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Thermal Preference Ranges Correlate with Stable Signals of Universal Stress Markers in Lake Baikal Endemic and Holarctic Amphipods.

Axenov-Gribanov, Denis; Bedulina, Daria; Shatilina, Zhanna; Jakob, Lena; Vereshchagina, Kseniya; Lubyaga, Yulia; Gurkov, Anton; Shchapova, Ekaterina; Luckenbach, Till; Lucassen, Magnus; Sartoris, Franz Josef; Pörtner, Hans-Otto; Timofeyev, Maxim.
PLoS One; 11(10): e0164226, 2016.
Artigo em Inglês | MEDLINE | ID: mdl-27706227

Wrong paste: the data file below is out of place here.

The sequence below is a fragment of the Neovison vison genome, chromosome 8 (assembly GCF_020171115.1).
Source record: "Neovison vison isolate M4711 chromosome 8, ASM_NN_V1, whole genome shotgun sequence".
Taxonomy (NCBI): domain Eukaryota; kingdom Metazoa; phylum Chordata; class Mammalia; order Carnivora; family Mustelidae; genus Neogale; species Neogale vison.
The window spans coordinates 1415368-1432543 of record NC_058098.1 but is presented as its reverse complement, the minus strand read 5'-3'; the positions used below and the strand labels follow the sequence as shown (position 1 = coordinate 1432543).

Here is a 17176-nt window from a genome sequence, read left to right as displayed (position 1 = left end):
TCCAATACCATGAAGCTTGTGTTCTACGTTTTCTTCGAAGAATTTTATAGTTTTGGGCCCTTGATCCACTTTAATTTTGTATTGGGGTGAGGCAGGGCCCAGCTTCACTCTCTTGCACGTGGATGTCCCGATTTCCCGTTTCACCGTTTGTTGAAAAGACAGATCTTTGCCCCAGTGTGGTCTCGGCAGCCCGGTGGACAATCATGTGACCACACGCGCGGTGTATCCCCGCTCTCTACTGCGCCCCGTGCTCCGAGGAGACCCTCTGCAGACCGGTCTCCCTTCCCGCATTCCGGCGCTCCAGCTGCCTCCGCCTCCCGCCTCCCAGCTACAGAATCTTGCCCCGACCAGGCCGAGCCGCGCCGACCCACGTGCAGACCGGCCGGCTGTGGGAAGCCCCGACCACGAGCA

Temperature is the most pervasive abiotic environmental factor for aquatic organisms. Fluctuations in temperature range lead to changes in metabolic performance. Here, we aimed to identify whether surpassing the thermal preference zones is correlated with shifts in universal cellular stress markers of protein integrity, responses to oxidative stress and lactate content, as indicators of anaerobic metabolism. Exposure of the Lake Baikal endemic amphipod species Eulimnogammarus verrucosus (Gerstfeldt, 1858), Ommatogammarus flavus (Dybowski, 1874) and of the Holarctic amphipod Gammarus lacustris Sars 1863 (Amphipoda, Crustacea) to increasing temperatures resulted in elevated heat shock protein 70 (Hsp70) and lactate content, elevated antioxidant enzyme activities (i.e., catalase and peroxidase), and reduced lactate dehydrogenase and glutathione S-transferase activities. Thus, the zone of stability (absence of any significant changes) of the studied molecular and biochemical markers correlated with the behaviorally preferred temperatures. We conclude that the thermal behavioral responses of the studied amphipods are directly related to metabolic processes at the cellular level. Thus, the determined thermal ranges may possibly correspond to the thermal optima. This relationship between species-specific behavioral reactions and stress response metabolism may have significant ecological consequences that result in a thermal zone-specific distribution (i.e., depths, feed spectrum, etc.) of species. As a consequence, by separating species with different temperature preferences, interspecific competition is reduced, which, in turn, increases a species' Darwinian fitness in its environment.
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